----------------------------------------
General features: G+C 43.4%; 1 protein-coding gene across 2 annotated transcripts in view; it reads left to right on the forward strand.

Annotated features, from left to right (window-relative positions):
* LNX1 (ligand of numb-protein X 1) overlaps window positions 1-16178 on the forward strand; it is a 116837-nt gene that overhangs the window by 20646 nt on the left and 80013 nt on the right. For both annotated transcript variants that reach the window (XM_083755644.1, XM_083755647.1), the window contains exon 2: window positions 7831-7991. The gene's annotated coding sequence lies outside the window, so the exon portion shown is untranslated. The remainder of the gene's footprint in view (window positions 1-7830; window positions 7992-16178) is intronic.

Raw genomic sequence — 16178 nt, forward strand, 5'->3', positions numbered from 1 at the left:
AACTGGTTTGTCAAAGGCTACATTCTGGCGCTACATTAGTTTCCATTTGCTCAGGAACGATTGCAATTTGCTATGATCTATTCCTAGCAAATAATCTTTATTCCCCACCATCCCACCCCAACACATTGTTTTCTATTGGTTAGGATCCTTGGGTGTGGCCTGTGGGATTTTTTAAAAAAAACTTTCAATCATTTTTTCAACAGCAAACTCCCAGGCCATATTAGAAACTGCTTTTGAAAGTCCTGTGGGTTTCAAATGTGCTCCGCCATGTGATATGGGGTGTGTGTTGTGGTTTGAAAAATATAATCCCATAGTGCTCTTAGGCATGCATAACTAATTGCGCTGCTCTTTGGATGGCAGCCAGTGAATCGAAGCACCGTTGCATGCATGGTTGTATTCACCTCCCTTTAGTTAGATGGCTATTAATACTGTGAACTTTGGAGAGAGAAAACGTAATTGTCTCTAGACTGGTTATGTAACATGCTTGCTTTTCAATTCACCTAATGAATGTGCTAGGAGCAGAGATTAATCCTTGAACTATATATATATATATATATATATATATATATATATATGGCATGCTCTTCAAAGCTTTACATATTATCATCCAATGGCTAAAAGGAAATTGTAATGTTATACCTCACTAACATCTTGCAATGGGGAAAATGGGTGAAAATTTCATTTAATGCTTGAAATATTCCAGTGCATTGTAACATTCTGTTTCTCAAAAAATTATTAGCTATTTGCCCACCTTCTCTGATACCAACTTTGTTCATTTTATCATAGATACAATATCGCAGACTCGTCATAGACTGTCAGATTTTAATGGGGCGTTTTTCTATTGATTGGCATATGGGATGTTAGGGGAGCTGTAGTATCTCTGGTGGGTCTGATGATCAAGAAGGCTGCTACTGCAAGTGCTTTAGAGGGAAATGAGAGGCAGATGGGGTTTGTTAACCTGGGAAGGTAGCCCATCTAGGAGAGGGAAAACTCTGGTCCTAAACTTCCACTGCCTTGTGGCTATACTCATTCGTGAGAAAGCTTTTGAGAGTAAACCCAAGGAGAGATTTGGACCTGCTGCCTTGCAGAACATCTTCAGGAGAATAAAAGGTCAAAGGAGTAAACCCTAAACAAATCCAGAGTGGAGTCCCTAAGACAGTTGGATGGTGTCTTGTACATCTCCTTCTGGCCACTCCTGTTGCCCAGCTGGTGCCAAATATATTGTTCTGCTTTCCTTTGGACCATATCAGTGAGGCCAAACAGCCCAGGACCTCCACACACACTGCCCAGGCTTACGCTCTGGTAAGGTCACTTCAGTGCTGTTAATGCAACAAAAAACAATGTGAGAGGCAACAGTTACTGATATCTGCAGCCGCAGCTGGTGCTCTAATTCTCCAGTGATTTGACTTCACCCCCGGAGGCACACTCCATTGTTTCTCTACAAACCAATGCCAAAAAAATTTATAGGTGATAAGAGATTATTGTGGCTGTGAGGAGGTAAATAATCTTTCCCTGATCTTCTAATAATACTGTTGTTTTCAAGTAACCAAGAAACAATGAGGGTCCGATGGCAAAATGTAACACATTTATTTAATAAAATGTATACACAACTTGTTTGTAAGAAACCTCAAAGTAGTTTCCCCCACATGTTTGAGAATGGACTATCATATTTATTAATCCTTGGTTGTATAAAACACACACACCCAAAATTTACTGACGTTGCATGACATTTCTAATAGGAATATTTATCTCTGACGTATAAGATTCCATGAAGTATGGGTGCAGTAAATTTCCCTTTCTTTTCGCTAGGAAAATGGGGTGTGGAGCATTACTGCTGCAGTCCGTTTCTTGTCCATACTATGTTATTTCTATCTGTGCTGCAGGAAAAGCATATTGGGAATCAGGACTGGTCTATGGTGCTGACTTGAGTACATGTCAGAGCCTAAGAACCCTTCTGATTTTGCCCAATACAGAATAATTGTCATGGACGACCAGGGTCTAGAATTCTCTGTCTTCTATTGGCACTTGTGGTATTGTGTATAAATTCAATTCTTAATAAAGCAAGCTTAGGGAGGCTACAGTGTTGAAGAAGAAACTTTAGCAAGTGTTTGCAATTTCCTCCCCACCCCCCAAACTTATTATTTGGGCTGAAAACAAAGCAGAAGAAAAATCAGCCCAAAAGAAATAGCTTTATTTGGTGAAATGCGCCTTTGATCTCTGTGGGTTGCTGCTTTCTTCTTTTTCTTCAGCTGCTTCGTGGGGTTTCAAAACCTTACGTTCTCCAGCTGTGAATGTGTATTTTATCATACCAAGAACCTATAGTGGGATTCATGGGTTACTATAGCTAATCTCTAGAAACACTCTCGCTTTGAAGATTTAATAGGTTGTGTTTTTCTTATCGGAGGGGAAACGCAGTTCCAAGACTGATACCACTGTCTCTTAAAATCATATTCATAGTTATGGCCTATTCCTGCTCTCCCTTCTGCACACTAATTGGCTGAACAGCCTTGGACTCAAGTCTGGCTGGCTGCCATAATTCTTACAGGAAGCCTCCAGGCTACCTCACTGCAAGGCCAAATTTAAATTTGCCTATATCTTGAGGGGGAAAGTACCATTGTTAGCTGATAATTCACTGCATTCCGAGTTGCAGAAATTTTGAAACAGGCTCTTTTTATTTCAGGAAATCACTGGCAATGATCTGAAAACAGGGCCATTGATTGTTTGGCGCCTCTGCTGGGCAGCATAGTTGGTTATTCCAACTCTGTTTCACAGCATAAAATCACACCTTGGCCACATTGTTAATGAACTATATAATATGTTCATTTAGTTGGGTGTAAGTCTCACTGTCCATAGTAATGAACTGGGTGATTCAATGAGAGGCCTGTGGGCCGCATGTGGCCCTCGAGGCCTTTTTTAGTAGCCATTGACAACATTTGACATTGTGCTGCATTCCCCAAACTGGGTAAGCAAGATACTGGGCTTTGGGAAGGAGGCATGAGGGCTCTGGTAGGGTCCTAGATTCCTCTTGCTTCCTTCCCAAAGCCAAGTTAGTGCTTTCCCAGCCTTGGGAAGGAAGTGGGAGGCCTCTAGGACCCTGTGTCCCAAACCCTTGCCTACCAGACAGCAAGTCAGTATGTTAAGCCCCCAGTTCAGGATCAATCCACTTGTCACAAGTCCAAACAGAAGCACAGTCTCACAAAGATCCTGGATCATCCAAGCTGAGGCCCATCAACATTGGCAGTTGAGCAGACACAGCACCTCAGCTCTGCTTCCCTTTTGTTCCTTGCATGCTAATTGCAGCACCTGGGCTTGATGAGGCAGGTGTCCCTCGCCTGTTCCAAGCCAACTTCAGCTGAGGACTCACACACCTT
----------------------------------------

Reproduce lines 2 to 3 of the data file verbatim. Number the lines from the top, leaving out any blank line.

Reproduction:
Annotated features, from left to right (window-relative positions):
* LNX1 (ligand of numb-protein X 1) overlaps window positions 1-16178 on the forward strand; it is a 116837-nt gene that overhangs the window by 20646 nt on the left and 80013 nt on the right. For both annotated transcript variants that reach the window (XM_083755644.1, XM_083755647.1), the window contains exon 2: window positions 7831-7991. The gene's annotated coding sequence lies outside the window, so the exon portion shown is untranslated. The remainder of the gene's footprint in view (window positions 1-7830; window positions 7992-16178) is intronic.